Writing for The Times, Partner Bambos Tsiattalou examines the EncroChat investigation, its implications on the right to privacy and whether the investigation sets a precedent for prosecutors to widen their investigation powers.
Bambos’ article was published in The Times, 25 February 2021, and can be found here.
Appeal judges recently dismissed an attempt to stop prosecutors using messages in court from mobile phones that were part of the encrypted EncroChat communications network.
According to the ruling, French police obtained the messages through hacking phones, but not through “interception”. Instead, they were taken from the phones’ memory milliseconds before the data was sent and “in transmission” or after it was “received”.
Under English law, evidence from interception cannot be used in court. However, the EncroChat judgment redefines the entire approach to digital material, moving significantly from the position under the old law which, for example, was applied in the trial of Andy Coulson and others at the News of the World for conspiring to intercept voicemails. In that case, the court was clear that it was an offence to hack and therefore invade the privacy of citizens by accessing their private communications stored on voicemail.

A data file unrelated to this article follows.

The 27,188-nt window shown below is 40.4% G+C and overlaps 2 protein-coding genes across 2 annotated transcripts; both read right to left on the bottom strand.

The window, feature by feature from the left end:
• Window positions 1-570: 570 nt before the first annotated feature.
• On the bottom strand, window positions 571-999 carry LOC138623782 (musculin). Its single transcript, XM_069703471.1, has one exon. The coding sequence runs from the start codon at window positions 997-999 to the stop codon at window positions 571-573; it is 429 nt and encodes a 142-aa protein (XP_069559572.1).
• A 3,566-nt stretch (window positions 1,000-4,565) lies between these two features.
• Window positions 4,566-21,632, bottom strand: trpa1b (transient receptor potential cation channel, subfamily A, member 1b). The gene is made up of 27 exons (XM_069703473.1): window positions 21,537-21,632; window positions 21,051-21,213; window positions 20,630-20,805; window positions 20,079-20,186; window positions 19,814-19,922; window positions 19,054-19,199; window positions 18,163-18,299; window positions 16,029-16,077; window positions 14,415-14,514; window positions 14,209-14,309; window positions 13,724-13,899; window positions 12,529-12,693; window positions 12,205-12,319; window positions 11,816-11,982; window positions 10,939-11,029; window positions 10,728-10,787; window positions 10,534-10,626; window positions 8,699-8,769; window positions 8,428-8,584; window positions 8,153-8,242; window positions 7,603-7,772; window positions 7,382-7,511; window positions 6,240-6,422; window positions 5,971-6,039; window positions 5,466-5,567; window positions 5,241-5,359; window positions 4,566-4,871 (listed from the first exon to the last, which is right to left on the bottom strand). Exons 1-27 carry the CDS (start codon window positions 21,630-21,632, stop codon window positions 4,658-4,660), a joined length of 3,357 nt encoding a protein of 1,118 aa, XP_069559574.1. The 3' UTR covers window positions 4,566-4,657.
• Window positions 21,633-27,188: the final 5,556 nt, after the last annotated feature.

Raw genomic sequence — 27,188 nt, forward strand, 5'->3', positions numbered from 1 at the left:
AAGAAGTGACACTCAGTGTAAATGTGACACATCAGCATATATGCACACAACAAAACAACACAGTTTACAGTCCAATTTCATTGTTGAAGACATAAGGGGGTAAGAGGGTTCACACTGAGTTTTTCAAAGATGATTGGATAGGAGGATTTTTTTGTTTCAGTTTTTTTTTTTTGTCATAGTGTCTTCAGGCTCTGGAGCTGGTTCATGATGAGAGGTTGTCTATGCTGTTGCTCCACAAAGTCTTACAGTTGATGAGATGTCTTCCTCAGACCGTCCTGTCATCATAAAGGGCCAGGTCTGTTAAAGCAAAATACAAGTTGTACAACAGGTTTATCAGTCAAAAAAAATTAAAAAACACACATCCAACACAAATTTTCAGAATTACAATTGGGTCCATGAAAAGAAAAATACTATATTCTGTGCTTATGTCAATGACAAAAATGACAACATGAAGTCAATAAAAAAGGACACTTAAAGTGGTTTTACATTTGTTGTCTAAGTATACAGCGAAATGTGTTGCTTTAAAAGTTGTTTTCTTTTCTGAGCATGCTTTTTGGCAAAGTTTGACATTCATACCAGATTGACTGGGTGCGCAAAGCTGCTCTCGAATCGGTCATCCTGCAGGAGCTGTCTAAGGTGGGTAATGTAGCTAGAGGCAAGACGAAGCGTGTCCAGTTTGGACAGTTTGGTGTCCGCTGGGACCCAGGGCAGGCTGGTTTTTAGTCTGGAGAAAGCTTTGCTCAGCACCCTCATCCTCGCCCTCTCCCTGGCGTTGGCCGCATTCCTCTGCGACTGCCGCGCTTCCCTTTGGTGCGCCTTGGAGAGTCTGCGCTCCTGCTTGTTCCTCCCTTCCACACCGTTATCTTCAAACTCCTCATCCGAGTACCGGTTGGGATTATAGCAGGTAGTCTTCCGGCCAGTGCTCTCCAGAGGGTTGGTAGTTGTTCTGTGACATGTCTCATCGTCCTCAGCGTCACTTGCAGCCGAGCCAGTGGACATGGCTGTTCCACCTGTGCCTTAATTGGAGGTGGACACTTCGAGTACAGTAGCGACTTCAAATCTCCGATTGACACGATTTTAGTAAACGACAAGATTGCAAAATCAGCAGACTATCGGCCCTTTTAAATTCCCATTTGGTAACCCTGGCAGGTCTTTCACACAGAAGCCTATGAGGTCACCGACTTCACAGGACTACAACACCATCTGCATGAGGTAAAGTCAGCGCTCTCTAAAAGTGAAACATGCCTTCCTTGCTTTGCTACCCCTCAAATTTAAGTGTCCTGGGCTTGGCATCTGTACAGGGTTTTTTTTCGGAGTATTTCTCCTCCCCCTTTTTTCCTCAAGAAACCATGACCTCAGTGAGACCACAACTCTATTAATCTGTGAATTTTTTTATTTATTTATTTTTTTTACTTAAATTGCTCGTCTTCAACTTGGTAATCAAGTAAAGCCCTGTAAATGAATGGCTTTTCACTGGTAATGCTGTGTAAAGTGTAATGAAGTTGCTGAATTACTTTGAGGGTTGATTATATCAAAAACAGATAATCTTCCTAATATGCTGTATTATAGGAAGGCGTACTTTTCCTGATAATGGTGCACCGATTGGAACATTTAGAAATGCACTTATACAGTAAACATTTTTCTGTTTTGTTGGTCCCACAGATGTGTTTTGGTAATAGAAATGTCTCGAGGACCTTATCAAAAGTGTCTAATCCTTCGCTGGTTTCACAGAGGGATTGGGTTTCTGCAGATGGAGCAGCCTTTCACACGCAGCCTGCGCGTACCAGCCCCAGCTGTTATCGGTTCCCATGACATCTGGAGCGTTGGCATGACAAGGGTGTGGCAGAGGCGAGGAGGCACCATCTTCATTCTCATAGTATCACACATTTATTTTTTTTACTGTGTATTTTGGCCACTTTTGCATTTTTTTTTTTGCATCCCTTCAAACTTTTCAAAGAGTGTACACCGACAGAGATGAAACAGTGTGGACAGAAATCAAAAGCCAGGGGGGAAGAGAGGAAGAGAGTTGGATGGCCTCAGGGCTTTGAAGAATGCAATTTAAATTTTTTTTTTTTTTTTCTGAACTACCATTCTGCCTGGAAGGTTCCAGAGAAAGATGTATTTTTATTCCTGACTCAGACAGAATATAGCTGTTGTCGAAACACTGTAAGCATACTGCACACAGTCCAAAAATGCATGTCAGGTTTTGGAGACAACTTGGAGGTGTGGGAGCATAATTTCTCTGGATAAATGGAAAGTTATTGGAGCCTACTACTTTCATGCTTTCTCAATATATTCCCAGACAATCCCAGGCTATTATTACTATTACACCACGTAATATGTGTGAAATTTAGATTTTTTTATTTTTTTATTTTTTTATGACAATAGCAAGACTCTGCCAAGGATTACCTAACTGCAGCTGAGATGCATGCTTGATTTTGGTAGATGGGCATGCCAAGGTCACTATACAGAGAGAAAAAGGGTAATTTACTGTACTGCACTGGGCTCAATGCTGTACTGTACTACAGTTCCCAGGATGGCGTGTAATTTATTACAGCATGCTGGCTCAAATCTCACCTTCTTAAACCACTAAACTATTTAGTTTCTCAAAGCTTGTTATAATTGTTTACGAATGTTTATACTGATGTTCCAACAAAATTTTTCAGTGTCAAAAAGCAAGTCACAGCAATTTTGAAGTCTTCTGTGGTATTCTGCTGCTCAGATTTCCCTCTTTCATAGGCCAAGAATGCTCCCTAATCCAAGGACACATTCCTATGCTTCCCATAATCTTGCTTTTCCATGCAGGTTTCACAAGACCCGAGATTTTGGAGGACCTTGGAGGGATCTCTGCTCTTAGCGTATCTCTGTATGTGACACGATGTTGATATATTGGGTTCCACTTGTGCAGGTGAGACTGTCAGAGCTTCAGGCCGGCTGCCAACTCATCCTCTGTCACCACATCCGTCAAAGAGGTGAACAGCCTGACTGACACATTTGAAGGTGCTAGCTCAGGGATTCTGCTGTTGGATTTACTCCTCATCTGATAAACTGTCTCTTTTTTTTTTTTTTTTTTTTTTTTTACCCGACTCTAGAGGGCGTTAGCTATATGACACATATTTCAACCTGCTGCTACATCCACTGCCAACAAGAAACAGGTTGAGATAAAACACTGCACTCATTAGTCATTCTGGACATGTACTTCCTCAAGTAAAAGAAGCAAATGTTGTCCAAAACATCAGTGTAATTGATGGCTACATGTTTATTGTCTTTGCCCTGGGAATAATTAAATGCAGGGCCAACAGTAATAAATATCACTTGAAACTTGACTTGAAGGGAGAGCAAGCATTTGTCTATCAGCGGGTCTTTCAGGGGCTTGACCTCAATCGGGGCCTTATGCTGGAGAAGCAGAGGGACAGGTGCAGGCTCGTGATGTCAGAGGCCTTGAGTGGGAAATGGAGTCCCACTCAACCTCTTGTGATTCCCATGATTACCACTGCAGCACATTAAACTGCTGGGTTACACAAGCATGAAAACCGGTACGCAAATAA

After that ruling, the Investigatory Powers Act 2016 significantly changed the law, giving mass surveillance powers to the police, investigation agencies and the security services. It also changed the meaning of “interception” in important ways.
The EncroChat judgment is the first time the Court of Appeal has considered these provisions and would appear to have significant ramifications for the privacy rights of individuals whose private communications are targeted.
The 2016 legislation contains protections, but their practical and effective quality have been largely untested. For the rule of law and due process to prevail, it is essential in a democratic society that those responsible for ensuring compliance meet their responsibilities, irrespective of the consequences. There is little point in having protections if there is no effective means of ensuring their observation.
The precise legal implications for privacy and cybersecurity remain to be seen, but are potentially wide-ranging. The approach to EncroChat messages has redefined the legal boundaries between messages that are protected and those that are not under the 2016 act. Inevitably, investigating agencies will want to exploit the full extent of those boundaries until the judiciary draws a firm legal line.
Prosecutors are reportedly anxious to avoid public scrutiny of EncroChat and the investigations leading to its demise. To ensure open justice, public scrutiny is necessary so that the investigation and the methods deployed can be reviewed and a determination made as to whether justice has been administered properly.
These issues should provide some insight into how lawyers will defend due process irrespective of populist views. It may not always be popular, but due process is the foundation of our criminal justice system. Without it, there is just a criminal system.